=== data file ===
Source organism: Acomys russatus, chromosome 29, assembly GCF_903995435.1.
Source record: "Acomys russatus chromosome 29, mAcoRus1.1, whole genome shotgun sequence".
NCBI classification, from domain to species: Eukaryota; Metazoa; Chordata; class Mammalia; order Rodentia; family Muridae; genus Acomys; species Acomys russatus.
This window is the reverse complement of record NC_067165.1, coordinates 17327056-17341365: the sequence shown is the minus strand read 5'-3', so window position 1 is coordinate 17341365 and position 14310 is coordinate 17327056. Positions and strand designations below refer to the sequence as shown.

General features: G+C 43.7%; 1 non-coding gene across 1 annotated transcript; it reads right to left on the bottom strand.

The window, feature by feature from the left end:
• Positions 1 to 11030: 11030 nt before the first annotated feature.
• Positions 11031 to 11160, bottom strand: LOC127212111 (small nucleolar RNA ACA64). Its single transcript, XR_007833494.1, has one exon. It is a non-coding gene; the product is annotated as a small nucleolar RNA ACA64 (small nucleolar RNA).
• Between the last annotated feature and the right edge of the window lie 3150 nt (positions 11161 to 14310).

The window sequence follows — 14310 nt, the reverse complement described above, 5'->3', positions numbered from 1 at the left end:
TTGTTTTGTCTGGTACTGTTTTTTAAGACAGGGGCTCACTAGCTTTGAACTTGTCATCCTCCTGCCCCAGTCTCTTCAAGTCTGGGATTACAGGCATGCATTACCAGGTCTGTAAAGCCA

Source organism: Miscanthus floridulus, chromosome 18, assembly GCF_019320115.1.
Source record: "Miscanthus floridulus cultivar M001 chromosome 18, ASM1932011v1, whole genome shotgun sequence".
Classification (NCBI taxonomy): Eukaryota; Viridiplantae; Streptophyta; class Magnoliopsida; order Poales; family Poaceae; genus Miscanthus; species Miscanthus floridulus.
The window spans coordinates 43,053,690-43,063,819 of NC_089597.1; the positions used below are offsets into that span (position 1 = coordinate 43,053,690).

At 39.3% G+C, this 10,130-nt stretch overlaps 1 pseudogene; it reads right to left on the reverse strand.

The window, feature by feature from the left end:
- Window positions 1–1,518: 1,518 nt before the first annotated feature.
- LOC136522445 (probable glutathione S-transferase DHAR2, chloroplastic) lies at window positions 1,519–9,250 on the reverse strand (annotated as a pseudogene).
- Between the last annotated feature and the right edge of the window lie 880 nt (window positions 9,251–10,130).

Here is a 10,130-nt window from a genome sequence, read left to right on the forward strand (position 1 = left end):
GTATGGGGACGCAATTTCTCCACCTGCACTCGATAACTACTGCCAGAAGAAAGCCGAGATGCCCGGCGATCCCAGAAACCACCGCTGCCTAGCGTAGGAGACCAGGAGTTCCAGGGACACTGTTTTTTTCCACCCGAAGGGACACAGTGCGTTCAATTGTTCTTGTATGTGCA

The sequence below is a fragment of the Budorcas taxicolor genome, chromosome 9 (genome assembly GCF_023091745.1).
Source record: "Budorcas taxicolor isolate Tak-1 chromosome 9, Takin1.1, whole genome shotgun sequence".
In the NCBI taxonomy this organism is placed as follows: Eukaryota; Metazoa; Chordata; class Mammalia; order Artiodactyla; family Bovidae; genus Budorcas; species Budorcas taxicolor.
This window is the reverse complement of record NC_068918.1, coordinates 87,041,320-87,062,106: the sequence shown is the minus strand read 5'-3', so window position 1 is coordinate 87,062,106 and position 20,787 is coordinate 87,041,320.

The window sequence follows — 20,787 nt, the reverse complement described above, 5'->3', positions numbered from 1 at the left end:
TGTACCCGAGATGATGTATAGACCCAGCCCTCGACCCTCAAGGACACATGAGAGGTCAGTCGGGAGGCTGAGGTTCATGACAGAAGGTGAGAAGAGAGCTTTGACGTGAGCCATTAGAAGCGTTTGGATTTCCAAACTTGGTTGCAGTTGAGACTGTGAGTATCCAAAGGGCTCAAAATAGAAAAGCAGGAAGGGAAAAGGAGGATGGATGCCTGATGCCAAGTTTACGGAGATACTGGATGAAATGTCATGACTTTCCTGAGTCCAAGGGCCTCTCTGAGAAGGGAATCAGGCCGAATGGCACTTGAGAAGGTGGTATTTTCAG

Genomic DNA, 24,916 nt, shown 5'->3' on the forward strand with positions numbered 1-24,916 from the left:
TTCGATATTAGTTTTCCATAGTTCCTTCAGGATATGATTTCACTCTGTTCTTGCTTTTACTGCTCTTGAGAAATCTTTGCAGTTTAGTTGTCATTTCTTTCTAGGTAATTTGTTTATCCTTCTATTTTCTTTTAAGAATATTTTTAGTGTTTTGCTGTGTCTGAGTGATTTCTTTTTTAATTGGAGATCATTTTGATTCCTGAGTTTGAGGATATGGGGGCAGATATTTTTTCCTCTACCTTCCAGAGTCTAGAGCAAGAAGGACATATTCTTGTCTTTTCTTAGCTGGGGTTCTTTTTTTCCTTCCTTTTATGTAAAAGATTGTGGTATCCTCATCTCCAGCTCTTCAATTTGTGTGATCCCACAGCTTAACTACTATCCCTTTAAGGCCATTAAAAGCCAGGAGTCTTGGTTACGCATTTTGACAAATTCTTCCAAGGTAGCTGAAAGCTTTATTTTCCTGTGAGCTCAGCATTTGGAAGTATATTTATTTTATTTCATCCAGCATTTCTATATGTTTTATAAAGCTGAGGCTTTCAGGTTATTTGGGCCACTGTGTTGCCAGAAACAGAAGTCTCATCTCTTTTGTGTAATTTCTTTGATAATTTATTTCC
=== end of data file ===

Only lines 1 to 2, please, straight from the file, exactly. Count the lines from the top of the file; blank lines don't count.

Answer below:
Source organism: Acomys russatus, chromosome 29, assembly GCF_903995435.1.
Source record: "Acomys russatus chromosome 29, mAcoRus1.1, whole genome shotgun sequence".